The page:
2. Bartolo Colon (RHP)
3. Brad Peacock (RHP)
4. Tom Millone (LHP)
5. Jarrod Parker (RHP)

CL Brian Fuentes (LHP)
SU Grant Balfour (RHP)
SU Fautino De Los Santos (RHP)
MR Joey Devine (RHP)
MR Ryan Cook (RHP)
MR Jerry Blevins (LHP)
LR Graham Godfrey (RHP) or Tyson Ross (RHP)

The Texas Rangers will be a powerhouse yet again. They look like legitimate contenders for a date with the postseason, and for good reason. Their truest strength lies at the plate, where the Rangers simply mash. Josh Hamilton, Adrian Beltre, Ian Kinsler, Mike Napoli, Michael Young and Nelson Cruz help create a lineup that you do not want to mess with. I fully expect Ian Kinsler to lead off once again, followed by an emerging Elvis Andrus. Kinsler is a functional 2B in the field and an excellent hitter with great power for the position. Hamilton and Beltre make a nasty middle of the lineup tandem for opposing pitchers. Mike Napoli will try to reproduce the magical 2011 he had and it doesn’t get any easier when Michael Young comes to the plate. This is possibly the most powerful lineup in the big leagues. David Murphy and Mitch Moreland round things out. I’m a little confused with where to put Young, but the lineup should look similar to this:

1. Ian Kinsler 2B
2. Elvis Andrus SS
3. Josh Hamilton CF
4. Adrian Beltre 3B
5. Michael Young DH
6. Mike Napoli C
7. Nelson Cruz RF
8. Mitch Moreland 1B
9. David Murphy LF

On the mound, the team is a little less imposing. Ace CJ Wilson did not re-sign with the team this offseason, so the Ranger had to look elsewhere for rotation help. Lucky for them, they won the bidding for Japanese sensation Yu Darvish. While he’s yet to throw a major league pitch yet, projections for Darvish are quite impressive and he was massively successful in Japan. The other pieces of the rotation consist of homegrown talent such as Colby Lewis, Matt Harrison and Derek Holland. Perhaps a major question mark for Texas exists with closer-turned-starter Neftali Feliz. While being one of baseball’s better closers in the last few seasons, he’s attempting to transition to the rotation for the Rangers. How successful that transition goes will determine a lot for the Texas. In the bullpen, replacing Feliz, is veteran reliever Joe Nathan. He’s set up by one of the best in Mike Adams. Koji Uehara and Alexi Ogando will also play pivotal roles. Here are my projected rotation and bullpen for the Rangers:

1. Colby Lewis (RHP)
2. Derek Holland (LHP)
3. Yu Darvish (RHP)
4. Matt Harrison (LHP)
5. Neftali Feliz (RHP)

CL Joe Nathan (RHP)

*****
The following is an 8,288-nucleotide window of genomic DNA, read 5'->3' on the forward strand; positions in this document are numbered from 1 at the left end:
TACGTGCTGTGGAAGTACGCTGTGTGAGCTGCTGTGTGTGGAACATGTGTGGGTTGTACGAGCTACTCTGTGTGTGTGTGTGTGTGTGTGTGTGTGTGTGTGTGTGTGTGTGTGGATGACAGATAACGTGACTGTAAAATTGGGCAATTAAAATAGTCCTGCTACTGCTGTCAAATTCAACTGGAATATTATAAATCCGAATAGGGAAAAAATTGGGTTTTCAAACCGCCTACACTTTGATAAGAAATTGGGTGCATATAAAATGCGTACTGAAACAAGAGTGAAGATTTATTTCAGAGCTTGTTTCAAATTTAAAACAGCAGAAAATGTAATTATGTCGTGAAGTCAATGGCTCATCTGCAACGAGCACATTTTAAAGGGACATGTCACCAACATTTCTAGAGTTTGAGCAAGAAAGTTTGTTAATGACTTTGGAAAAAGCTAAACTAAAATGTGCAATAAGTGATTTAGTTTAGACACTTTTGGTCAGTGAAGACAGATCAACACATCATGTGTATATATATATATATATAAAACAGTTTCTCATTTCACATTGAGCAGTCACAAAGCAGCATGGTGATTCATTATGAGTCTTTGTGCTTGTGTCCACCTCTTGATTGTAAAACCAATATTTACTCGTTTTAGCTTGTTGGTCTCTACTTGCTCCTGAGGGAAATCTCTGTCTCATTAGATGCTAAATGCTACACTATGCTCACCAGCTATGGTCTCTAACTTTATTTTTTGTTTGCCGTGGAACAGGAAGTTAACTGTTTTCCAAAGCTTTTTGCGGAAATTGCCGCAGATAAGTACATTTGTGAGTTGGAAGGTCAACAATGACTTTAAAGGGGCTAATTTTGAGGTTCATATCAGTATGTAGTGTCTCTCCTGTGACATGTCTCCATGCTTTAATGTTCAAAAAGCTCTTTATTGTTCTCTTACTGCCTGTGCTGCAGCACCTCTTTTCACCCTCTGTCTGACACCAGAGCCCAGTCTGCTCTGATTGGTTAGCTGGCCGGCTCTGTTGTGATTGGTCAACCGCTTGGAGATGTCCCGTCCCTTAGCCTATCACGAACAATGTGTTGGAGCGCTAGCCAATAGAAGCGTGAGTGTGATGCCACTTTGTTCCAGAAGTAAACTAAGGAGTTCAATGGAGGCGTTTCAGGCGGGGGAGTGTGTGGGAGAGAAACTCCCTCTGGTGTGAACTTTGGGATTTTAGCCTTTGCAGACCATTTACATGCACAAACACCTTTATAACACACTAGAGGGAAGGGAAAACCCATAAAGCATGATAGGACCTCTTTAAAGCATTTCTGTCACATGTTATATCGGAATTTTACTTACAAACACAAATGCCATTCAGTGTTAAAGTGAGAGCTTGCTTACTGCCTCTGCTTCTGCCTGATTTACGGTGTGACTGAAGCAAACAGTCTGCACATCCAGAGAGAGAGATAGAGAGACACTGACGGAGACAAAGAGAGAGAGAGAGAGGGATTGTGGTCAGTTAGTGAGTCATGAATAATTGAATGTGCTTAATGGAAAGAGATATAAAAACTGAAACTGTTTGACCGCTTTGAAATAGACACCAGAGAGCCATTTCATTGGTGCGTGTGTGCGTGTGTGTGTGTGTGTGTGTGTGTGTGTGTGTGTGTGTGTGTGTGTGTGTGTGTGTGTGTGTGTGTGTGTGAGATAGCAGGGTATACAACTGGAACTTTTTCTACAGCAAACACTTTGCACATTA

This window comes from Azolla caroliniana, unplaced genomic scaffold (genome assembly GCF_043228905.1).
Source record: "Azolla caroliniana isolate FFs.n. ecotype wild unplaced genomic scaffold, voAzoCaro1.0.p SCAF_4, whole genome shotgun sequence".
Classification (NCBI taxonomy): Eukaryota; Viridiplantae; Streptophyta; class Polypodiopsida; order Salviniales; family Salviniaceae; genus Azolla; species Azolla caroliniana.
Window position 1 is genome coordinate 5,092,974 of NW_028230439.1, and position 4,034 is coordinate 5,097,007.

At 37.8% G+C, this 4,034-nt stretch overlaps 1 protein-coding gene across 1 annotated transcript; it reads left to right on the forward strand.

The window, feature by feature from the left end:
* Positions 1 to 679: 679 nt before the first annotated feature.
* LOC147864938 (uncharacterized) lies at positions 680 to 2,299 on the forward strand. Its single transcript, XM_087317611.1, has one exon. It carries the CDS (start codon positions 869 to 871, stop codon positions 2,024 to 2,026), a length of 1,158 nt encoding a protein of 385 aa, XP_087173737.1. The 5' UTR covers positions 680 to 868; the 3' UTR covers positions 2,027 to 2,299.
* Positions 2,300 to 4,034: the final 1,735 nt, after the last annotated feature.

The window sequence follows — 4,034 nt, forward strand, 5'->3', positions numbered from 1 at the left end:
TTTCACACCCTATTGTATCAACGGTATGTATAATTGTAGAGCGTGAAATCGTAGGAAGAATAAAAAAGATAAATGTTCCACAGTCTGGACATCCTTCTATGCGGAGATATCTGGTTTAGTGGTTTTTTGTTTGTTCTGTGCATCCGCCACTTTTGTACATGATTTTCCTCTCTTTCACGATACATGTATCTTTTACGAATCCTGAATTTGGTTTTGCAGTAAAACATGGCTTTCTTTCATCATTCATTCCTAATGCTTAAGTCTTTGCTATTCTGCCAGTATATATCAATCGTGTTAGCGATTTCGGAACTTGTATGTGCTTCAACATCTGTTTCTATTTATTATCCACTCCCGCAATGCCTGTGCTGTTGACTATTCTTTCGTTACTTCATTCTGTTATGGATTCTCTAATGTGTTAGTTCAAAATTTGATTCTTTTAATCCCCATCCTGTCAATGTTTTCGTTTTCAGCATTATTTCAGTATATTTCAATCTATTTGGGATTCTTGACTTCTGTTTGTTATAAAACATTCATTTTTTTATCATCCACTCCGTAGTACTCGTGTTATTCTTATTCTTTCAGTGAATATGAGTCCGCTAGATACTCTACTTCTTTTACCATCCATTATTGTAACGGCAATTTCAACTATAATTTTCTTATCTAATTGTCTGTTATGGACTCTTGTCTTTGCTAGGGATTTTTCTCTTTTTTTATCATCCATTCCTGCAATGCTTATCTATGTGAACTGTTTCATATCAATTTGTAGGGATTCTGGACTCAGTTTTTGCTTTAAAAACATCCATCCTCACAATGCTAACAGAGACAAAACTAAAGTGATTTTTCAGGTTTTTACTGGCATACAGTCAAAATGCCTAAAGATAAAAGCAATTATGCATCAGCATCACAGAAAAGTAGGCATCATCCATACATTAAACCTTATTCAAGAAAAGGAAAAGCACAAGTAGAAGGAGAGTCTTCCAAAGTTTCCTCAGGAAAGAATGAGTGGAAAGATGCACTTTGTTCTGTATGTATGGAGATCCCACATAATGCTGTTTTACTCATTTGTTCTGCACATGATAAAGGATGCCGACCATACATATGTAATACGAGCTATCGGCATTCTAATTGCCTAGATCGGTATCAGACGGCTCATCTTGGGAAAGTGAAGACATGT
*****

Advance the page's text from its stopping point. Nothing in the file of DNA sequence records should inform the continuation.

SU Mike Adams (RHP)
SU Alexi Ogando (RHP)
MR Koji Uehara (RHP)
MR Mark Lowe (RHP)
MR Yoshinori Tateyama (RHP)
LR Scott Feldman

Once again, the Rangers will score a ton of runs and hope to hold their opponents to a reasonably small total. Don’t expect them to shut other teams out very often, but with an offense like theirs, they should be all right.

The new head of the division should be the Los Angeles Angels of Aneheim. They made the biggest of big splashes by signing Albert Pujols this offseason, then stole from their rivals, the Rangers, by getting ahold of CJ Wilson in free agency. At the plate, the Angels disappointed in 2011. They’ll likely be better in 2012 (adding Pujols will do that for you) but won’t be as strong as the Rangers. Erick Aybar had a good 2011 and will try to keep it up after signing an extension in the offseason. Aging on-base machine Bobby Abreu will try to rebound, as will Torii Hunter. Howie Kendrick had a fantastic season and also got himself extended this winter. Vernon Wells has been a huge disappointment, which I can’t say is surprising, ever since he came to LA from Toronto in a surprising move last year. A trade with Colorado netted the Angels Chris Ianetta, a good pickup, and emerging outfielder Peter Bourjos is expected to continue to grow in centerfield. Here’s the projected lineup:

1. Erick Aybar SS
2. Bobby Abreau DH
3. Albert Pujols 1B
4. Torii Hunter RF
5. Howie Kendrick 2B
6. Alberto Callaspo 3B
7. Vernon Wells LF
8. Chris Iannetta C
9. Peter Bourjos CF

The rotation should be fantastic and it’s where the true strength of the Angels resides. Jered Weaver will be the Opening Day starter, but there are two others that are capable of pitching at the same level. Dan Haren is an underrated stud on the mound, perhaps statistically better than Weaver even. The newly-acquired Wilson will take the ball third after a career year in 2011. Ervin Santana is a terrific choice for a fourth starter and journeyman Jerome Williams rounds things out. Jordan Walden will attempt to improve on a successful rookie year as the team’s closer. Veteran relievers Scott Downs and LaTroy Hawkins will set up Walden, and the Angel’s bullpen will continue to benefit from their presence. A nice, low-cost pickup was the signing of Jason Isringhausen. Just how much he has left in the tank is questionable, but he’s another potential veteran that can stabilize the ‘pen. Things should look like this:

1. Jered Weaver RHP
2. Dan Haren RHP
3. CJ Wilson LHP
4. Ervin Santan RHP
5. Jerome Williams RHP

CL Jordan Walden (RHP)
SU Scott Downs (LHP)
SU LaTroy Hawkins (RHP)
MR Hisanori Takahashi (LHP)
MR Jason Isringhausen (RHP)
MR Rich Thompson (RHP)
LR Bobby Cassevah (RHP)

I fully expect the Angels and Rangers to battle for the division all year long, but I give the slightest of edges to the Angels, based upon their pitching. I feel they are a more balance ball club overall. They will both make Seattle and Oakland miserable.